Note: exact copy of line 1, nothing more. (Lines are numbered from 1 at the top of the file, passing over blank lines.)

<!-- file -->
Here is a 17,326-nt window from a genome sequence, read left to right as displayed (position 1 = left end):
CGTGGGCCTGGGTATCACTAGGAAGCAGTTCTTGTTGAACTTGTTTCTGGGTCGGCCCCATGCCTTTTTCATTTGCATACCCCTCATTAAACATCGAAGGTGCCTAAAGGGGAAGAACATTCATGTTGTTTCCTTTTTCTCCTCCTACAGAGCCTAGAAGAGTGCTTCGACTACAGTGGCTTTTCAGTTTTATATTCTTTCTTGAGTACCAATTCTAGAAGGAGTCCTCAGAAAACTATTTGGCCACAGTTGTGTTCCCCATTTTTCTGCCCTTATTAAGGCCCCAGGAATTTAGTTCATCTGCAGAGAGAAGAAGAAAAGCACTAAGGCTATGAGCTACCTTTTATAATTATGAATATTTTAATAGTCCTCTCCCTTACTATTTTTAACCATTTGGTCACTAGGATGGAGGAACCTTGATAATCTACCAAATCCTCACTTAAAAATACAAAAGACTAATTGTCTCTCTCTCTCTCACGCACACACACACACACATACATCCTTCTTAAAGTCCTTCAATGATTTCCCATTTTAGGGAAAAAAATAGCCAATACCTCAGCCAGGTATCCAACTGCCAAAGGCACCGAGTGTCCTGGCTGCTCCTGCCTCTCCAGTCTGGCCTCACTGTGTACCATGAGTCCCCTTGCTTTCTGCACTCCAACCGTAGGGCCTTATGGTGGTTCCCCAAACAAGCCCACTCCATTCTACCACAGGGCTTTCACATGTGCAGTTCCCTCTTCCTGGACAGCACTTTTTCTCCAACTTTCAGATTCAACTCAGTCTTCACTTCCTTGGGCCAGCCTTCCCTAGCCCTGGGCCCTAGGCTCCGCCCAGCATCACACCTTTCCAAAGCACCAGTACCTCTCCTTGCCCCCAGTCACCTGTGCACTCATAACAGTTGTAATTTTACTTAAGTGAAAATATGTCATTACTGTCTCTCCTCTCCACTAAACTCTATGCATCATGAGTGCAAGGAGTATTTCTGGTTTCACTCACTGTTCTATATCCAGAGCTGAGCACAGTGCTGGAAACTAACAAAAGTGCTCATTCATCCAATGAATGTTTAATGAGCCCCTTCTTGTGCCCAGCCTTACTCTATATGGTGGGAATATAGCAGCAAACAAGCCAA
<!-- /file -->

Here is a 17,326-nt window from a genome sequence, read left to right as displayed (position 1 = left end):